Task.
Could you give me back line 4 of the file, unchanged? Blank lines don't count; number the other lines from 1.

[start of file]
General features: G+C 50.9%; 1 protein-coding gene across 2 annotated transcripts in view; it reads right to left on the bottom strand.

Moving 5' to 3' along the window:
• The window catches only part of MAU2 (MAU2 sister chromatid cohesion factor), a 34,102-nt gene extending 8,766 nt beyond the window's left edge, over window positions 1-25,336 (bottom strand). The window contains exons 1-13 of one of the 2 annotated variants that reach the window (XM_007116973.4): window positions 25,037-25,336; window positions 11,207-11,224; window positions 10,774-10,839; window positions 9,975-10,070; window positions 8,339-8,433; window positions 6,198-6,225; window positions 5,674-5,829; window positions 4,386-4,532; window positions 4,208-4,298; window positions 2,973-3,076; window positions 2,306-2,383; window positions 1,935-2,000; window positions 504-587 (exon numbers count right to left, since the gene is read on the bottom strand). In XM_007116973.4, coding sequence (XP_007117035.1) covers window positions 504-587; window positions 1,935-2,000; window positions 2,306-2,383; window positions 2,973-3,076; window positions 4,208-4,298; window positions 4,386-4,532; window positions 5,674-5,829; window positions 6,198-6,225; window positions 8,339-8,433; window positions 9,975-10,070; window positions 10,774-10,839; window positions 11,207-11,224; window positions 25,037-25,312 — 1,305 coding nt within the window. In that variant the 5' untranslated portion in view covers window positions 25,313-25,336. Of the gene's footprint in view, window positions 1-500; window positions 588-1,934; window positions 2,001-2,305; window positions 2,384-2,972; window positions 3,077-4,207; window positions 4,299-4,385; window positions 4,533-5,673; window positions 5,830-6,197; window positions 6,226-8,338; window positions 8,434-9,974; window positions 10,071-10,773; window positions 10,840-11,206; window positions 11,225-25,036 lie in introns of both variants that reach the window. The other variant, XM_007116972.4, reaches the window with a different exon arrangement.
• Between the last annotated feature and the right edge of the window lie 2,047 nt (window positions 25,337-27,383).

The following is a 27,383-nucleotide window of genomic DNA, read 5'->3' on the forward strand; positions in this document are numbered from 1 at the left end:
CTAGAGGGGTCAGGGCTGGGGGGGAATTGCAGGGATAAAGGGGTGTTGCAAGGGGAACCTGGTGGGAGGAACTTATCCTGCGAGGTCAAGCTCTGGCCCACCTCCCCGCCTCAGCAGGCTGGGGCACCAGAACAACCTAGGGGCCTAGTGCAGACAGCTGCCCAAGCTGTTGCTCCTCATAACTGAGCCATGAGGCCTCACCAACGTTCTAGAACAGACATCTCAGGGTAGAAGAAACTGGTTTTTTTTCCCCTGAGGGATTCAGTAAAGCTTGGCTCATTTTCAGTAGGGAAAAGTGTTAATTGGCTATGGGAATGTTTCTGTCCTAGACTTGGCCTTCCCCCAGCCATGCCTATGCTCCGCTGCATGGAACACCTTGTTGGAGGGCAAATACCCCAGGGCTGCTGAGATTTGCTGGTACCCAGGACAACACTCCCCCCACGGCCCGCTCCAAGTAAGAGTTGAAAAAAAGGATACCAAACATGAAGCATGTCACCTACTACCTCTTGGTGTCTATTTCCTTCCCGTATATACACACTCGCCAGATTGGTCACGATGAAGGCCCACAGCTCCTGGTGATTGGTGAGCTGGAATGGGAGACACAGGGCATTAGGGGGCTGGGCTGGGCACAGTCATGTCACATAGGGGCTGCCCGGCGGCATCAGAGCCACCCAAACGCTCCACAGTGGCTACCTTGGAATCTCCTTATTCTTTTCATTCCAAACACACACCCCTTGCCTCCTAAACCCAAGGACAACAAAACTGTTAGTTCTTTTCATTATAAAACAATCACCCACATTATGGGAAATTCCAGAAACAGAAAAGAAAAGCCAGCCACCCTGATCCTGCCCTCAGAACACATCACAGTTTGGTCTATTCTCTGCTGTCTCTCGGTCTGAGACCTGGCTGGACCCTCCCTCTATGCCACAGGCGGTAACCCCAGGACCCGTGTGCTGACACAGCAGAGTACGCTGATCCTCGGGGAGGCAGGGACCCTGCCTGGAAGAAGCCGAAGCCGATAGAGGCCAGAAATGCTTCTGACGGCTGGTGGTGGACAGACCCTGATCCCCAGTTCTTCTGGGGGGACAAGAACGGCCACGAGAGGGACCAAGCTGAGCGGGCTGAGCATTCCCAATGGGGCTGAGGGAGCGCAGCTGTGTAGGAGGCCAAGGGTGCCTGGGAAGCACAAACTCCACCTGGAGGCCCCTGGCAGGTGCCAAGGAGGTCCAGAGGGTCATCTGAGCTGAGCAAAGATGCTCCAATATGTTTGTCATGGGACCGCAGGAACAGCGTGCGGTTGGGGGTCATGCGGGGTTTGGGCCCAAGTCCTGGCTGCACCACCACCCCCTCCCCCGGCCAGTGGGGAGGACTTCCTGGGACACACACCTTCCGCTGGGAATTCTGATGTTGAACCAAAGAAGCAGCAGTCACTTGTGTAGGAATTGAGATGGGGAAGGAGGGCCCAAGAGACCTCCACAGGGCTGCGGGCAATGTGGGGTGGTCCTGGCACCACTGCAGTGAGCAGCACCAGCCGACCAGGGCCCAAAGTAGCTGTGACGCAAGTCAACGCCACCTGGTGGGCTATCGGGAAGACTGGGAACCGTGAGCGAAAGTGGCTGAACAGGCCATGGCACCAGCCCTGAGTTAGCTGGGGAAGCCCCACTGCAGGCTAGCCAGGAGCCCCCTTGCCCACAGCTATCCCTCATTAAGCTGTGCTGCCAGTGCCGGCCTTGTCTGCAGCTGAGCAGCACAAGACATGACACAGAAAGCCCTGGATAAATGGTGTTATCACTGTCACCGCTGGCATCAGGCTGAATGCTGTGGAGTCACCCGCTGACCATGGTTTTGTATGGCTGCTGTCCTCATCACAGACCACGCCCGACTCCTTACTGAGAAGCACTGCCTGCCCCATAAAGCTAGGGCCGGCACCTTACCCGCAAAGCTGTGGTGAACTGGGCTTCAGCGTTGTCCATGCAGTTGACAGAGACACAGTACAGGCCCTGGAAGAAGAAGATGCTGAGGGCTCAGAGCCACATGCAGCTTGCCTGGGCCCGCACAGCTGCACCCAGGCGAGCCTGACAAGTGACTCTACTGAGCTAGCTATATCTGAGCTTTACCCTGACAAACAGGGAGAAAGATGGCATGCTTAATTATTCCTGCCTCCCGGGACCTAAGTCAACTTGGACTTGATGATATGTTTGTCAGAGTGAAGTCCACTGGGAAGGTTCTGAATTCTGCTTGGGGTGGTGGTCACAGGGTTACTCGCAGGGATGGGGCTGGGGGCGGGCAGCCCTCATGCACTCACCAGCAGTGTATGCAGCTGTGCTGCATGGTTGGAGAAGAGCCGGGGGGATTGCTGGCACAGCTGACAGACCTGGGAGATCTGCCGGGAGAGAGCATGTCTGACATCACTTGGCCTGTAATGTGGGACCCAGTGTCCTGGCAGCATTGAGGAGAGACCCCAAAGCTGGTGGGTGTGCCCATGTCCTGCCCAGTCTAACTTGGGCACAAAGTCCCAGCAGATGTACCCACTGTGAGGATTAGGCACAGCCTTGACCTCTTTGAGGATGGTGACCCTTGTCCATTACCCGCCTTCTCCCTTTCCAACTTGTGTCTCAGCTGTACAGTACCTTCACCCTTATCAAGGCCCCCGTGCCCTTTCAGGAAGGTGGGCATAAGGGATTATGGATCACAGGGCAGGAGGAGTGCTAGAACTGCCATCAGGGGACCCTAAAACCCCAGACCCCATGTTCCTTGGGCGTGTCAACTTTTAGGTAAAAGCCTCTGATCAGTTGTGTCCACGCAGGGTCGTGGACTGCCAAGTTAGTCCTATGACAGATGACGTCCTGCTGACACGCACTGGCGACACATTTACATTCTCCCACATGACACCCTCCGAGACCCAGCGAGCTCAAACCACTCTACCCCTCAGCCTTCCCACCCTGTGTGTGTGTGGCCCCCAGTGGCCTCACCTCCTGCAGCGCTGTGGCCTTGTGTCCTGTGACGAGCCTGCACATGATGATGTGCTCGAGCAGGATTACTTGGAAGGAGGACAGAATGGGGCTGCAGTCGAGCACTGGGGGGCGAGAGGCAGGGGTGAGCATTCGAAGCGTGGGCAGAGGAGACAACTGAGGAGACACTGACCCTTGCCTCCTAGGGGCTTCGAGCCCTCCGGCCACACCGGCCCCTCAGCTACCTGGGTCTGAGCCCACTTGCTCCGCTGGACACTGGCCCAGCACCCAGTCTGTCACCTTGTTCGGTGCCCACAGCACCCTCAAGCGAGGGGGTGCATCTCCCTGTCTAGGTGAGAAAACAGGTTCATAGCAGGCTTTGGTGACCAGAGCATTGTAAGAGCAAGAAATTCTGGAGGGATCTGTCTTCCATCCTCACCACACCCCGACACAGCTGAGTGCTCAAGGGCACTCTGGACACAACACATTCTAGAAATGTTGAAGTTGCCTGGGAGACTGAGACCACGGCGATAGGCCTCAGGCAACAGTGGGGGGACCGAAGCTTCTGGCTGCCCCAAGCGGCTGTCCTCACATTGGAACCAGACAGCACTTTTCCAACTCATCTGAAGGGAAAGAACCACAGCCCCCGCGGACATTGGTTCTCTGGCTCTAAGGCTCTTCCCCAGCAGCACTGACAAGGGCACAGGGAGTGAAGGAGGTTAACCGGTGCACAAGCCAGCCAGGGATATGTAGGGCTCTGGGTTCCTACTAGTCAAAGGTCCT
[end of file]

• Between the last annotated feature and the right edge of the window lie 2,047 nt (window positions 25,337-27,383).